Part of this is the natural development of the academy, which helps the club take advantage of homegrown player rules. Starting with James Sands in 2017, and more recently Joe Scally and Justin Haak, our academy has finally begun to produce talent good enough to be signed to the first team as homegrowns. This matters because only the first 20 roster spots—the Senior Roster—count towards a team’s salary budget. Homegrown players earning less than around $200k can be signed to the Supplemental (21-24) and Reserve (25-30) rosters, creating a load of salary cap flexibility.
Although the other new Americans, Rocha, Parks, Torres, and Barraza, do not come with homegrown benefits, the MLS economy in the TAM era has increased the value of domestic players generally. By design, TAM is mostly used to sign quality international players that the American system is not quite producing on a big enough scale. In the last two years NYCFC, leveraging CFG’s scouting network, has used TAM to acquire or re-sign the squad’s core: Alexander Ring, Alexander Callens, Ronald Matarrita, Ebenezer Ofori, Anton Tinnerholm, and Ismael Tajouri-Shradi.
The consequence of the league-wide international signing frenzy is an increase in the value of international roster slots. Whereas in the past you could easily pick up an international slot for $50–75k in allocation money, this January we’ve seen some monster trades: Montreal picking up a slot from Columbus for $175k GAM; Chicago getting a slot from Minnesota for $125k GAM and $75k TAM. The TAM-induced demand for international players and the inflationary pressure of introducing $1.2 million in tradable assets into MLS’s restricted economy are driving up prices.
As a result, there’s a tremendous value in adding a player like Parks or Rocha to the roster, since a comparable international replacement could cost nearly $200k more if you also need to purchase a international roster spot.
Are there any other weird single entity things that could get NYCFC some GAM?
Why yes, yes there are.
MLS has a single-entity business structure. This means that instead of the traditional model with private ownership of individual teams, all teams are owned by the league, and each “owner” is an investor-operator that owns shares in the league and has an exclusive license to operate their franchise. As a consequence, all player contracts are actually owned by MLS instead of their teams.
In the 2010 case American Needle v. NFL, the Supreme Court firmly rejected the NFL’s argument that their organization was also a single entity. Justice John Paul Stevens wrote for the majority that the NFL could not be a single entity because the “teams compete with one another, not only on the playing field, but to attract fans, for gate receipts and for contracts with managerial and playing personnel.” To avoid a similar judgement, MLS uses perplexing rules to prevent the appearance that teams are competing for players.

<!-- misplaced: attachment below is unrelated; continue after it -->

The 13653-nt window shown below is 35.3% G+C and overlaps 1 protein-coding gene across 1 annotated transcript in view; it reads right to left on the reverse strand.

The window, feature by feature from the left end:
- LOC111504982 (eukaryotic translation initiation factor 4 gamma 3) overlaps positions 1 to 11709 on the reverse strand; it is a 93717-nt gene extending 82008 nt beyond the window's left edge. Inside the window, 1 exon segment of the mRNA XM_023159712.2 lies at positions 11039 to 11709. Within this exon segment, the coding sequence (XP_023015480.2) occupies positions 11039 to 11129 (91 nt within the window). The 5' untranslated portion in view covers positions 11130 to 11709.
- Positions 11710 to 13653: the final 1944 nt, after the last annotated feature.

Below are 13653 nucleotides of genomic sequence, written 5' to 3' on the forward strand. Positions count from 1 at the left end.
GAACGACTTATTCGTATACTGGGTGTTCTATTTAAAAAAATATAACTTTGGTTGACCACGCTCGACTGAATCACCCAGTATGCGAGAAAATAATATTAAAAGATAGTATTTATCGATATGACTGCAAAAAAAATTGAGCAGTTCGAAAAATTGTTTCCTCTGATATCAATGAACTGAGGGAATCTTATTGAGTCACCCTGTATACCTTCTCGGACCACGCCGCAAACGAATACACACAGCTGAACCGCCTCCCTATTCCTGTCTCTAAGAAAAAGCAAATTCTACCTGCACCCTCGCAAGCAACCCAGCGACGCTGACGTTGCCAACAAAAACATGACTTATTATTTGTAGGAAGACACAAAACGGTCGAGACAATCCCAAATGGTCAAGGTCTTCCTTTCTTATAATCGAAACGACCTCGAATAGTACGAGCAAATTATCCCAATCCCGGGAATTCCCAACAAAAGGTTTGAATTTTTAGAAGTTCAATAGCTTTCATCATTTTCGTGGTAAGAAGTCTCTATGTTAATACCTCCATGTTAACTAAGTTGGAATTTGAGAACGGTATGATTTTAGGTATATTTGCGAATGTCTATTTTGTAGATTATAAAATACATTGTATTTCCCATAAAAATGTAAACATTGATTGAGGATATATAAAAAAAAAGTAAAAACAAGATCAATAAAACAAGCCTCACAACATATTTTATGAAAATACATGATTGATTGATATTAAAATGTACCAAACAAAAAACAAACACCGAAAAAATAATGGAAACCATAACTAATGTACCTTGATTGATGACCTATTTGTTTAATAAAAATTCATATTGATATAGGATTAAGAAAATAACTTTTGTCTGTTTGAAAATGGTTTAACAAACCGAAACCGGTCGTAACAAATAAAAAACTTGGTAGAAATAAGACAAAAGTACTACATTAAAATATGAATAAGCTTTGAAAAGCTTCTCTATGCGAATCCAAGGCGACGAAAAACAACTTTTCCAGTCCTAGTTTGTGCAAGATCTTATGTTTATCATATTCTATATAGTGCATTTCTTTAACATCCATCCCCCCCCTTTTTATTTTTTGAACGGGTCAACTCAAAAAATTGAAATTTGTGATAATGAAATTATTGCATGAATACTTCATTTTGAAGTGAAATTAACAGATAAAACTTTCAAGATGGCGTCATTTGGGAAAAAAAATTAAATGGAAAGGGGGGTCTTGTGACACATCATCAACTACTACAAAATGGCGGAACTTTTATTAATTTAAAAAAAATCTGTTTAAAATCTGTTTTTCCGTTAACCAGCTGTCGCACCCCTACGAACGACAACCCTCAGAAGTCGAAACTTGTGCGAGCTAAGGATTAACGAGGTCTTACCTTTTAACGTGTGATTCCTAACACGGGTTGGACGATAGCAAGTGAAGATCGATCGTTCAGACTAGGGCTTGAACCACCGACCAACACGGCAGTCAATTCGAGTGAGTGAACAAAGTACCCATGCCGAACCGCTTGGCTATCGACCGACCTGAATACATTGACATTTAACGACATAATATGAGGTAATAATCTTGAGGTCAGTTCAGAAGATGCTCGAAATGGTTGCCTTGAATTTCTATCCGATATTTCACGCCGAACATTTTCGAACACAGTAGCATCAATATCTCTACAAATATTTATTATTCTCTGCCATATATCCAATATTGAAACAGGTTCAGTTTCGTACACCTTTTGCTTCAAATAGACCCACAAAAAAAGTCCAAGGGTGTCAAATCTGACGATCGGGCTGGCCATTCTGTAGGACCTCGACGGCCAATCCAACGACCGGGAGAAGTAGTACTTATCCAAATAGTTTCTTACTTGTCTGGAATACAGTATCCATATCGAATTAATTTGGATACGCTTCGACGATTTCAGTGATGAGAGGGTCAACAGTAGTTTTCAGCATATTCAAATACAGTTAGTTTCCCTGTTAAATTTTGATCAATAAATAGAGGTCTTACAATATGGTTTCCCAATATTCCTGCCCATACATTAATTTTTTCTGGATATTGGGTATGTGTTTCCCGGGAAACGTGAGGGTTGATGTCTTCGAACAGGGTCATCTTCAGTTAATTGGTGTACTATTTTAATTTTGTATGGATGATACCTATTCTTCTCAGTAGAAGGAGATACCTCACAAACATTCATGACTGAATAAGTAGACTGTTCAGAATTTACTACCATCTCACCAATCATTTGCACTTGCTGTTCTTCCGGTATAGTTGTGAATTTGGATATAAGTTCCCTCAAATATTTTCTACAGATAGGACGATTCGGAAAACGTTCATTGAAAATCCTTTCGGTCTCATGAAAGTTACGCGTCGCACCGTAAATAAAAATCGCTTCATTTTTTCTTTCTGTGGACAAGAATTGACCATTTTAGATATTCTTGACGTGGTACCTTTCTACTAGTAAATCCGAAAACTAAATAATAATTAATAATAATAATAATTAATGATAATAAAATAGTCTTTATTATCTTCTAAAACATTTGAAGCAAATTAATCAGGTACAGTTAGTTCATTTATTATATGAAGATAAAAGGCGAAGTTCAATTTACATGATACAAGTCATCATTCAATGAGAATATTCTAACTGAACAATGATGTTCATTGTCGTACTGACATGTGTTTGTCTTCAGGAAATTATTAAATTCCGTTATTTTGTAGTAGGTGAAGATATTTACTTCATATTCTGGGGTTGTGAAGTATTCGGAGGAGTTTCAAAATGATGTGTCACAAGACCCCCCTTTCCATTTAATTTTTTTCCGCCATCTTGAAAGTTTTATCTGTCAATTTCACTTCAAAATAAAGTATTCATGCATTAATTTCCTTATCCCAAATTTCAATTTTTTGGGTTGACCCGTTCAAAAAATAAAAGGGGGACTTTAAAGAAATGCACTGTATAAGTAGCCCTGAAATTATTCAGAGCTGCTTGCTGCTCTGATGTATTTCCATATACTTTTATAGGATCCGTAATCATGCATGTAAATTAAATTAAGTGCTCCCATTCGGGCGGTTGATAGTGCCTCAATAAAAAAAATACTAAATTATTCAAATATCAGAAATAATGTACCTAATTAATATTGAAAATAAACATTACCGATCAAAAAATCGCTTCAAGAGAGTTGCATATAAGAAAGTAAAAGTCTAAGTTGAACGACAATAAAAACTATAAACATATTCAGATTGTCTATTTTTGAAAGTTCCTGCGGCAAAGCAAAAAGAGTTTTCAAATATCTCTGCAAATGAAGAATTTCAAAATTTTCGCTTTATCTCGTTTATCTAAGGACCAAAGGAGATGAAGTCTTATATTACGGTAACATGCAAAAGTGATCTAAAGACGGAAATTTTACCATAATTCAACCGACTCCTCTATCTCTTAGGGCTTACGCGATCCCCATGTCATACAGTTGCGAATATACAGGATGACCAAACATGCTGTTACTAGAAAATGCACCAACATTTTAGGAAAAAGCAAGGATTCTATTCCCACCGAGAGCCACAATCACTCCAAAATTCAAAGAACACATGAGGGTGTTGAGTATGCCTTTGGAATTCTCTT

One of these rules is Discovery Rights. Each team in MLS can submit to the league up to seven unsigned players on a “discovery list,” which grants them the first shot at signing those players. If an MLS club wants to sign a player on another team’s discovery list, they have to trade for the player’s rights.
So when NYCFC acquired $150k in GAM from Vancouver for the rights to first refusal for the Brazilian winger Lucas Venuto, it told us something interesting. To prevent teams from squatting on players’ rights, the league imposes a $50k allocation cap on discovery right trades unless the rights holder had made a legitimate attempt to sign the player. The fact that NYCFC was able to get more means that the club was interested enough in Venuto, Tajouri-Shradi’s former teammate at Austria Wien, to actually offer him a contract.
A similar rights-swapping situation can arise for out-of-contract players who do not qualify for free agency. To be eligible for free agency, a player must be at least 28 years old with eight years of MLS service, so Saad Abdul-Salaam, who is only 27 years old with four years of MLS service, did not qualify when his NYCFC contract ran out. Although Abdul-Salaam eventually left New York City, the club was able to retain his first refusal rights by offering him a bona fide contract. The upshot is that NYCFC could potentially be in for another GAM payday if Abdul-Salaam, who’s currently on trial with Seattle, is offered a contract by another MLS team.
Too bad that GAM still can’t buy down Medina. ❧
Image: Allan Grant, Destination Moon